Things are changing — slowly but surely — in the world of legal empowerment and legal aid. In Sierra Leone, the Parliament recently enacted “one of the most progressive legal aid laws in Africa—with an innovative approach to providing access to justice for all that will reinforce the rule of law,” as noted by the Open Society Institute’s blog. This bill was approved with consensus by Sierra Leone’s house in less than one hour. The bill provides the “legal architecture for Sierra Leone’s first nationwide legal aid system.” As OSI’s Sonkita Conteh writes,

The bill provides for a mixed model of criminal and civil legal aid, from provision of legal information and mediation services through to representation in court, and supplied through a public/private partnership of government, private sector and civil society. By explicitly providing that paralegals are to be deployed in each of Sierra Leone’s 149 chiefdoms, the law ensures that a flexible and cost effective method of delivering justice services to large parts of the population will be available, in a country that doesn’t have a sufficient supply of qualified lawyers, especially outside the capital, Freetown. In addition to paralegals it also endorses university law clinics, civil society organisations and non-governmental organisations, alongside legal practitioners, as providers of legal aid services.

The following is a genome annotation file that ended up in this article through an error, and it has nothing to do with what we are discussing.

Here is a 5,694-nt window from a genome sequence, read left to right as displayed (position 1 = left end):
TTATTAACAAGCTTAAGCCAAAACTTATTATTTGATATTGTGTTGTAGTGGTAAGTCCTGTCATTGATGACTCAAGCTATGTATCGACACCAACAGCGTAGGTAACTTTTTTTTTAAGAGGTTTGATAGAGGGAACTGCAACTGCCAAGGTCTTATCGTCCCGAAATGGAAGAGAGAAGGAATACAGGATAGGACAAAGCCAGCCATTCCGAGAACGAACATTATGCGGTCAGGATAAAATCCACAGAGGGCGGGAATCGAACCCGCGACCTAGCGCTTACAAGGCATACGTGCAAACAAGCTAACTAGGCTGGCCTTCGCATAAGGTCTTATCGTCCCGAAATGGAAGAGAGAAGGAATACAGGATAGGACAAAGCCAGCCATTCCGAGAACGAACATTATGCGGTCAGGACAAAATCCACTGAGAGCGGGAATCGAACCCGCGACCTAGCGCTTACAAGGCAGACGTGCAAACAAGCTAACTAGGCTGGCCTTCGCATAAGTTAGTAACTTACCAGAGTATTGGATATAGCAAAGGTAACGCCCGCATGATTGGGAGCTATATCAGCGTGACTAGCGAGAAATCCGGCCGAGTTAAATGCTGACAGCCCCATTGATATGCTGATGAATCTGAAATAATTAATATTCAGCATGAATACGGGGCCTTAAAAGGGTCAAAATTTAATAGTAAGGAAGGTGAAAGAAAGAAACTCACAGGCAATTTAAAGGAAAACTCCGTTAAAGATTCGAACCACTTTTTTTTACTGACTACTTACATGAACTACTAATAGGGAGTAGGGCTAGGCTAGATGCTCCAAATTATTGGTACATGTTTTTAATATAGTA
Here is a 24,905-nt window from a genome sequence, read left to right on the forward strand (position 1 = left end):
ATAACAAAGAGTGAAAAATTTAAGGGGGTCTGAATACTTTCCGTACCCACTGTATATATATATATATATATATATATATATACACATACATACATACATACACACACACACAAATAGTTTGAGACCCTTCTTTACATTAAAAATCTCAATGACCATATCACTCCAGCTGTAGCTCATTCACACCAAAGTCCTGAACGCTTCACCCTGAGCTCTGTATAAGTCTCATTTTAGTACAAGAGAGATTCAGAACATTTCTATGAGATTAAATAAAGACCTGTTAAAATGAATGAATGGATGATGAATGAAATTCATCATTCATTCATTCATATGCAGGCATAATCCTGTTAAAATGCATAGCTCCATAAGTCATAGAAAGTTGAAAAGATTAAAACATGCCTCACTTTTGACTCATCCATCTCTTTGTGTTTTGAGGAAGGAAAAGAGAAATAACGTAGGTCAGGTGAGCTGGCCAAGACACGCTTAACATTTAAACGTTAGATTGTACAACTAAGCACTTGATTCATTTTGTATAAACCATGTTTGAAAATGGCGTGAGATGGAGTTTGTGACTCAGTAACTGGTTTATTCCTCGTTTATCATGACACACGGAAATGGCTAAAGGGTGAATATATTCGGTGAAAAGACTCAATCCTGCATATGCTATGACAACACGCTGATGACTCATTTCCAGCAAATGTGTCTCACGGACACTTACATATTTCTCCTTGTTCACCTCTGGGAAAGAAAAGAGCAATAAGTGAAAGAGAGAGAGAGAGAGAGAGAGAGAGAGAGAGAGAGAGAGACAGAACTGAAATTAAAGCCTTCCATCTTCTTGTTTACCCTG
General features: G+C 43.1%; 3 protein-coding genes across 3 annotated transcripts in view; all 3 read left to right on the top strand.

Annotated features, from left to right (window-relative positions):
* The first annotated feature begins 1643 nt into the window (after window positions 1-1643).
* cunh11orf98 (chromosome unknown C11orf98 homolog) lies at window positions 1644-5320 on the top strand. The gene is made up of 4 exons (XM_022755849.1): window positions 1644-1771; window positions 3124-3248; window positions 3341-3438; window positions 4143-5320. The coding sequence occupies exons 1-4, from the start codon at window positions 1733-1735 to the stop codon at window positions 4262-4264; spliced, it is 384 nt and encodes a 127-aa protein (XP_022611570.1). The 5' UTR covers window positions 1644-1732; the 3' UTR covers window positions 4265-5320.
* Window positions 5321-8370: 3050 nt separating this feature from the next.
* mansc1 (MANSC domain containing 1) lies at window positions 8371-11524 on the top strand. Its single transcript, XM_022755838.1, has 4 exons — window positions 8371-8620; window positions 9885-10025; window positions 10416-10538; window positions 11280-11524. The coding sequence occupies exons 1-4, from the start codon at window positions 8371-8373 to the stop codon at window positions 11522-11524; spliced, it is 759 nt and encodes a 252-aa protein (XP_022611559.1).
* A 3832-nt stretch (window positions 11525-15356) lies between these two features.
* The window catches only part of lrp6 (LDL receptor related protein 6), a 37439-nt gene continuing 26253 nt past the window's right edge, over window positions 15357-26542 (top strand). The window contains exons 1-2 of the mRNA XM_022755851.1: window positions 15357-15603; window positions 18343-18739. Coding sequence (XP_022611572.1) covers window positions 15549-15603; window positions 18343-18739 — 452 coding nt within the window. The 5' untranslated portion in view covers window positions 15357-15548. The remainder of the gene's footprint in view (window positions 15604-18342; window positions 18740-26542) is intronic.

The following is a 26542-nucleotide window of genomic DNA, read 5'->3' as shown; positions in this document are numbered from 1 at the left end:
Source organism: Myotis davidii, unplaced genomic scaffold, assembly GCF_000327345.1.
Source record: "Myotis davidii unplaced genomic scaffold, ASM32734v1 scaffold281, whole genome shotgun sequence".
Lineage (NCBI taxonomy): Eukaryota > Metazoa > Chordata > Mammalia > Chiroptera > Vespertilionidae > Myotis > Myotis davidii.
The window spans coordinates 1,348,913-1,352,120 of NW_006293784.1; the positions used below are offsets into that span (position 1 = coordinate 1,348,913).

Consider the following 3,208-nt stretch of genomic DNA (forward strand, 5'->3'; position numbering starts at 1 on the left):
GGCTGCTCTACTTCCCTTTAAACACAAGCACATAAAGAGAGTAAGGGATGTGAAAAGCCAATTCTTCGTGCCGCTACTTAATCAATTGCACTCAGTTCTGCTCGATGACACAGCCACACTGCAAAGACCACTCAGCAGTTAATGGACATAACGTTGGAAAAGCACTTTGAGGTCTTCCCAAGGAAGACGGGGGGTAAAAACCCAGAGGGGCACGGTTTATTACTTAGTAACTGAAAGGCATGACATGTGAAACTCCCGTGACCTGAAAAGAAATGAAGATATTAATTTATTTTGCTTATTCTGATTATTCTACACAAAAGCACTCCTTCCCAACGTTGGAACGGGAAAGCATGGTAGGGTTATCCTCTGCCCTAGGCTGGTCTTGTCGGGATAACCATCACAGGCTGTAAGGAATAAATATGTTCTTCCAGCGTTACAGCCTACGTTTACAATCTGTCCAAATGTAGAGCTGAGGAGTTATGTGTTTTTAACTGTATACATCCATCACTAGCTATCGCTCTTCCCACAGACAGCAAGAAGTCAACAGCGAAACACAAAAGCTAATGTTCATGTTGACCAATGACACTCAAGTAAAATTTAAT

And here’s a great video following the work of a community-based paralegal from Timap for Justice, a local legal empowerment organization:

And some links I loved…

Shanley Knox writes beautifully about feminism, religion, and revolutions.
“We’re the ones changing your world. We’re the women starting our own businesses and clothing lines and starting revolutions in Egypt – the women who say what we think.”

A great series on IntLawGrrls on Kony 2012, and the peace/justice divide.
“While the prosecution of Kony might have been a critical component of the justice process, many Ugandans thought it should not happen at the expense of the victims (many of whom had become refugees) who wanted to return home and rebuild their lives.”

Wonderful post at How Matters on downward accountability.
“Downward accountability is ultimately about defining impact in a way that places beneficiaries’ perceptions center-stage.”

Roxanne never fails to amaze with stories of her travels in Jerusalem.
“I feel myself gliding like a ghost through the stages of grief: denial, anger, remembrance, nostalgia. I am mourning the end of the Jerusalem chapter.”

Stanford Law Professor Erik Jensen, founder of Afghanistan Legal Education Project, writes:
“The empirical side of me knows the odds of short or even medium-term success in Afghanistan, but I’m also inspired by the people I have worked with in Afghanistan. The Afghan vision of a better future is there, and those Afghans deserve our support as we move forward.”

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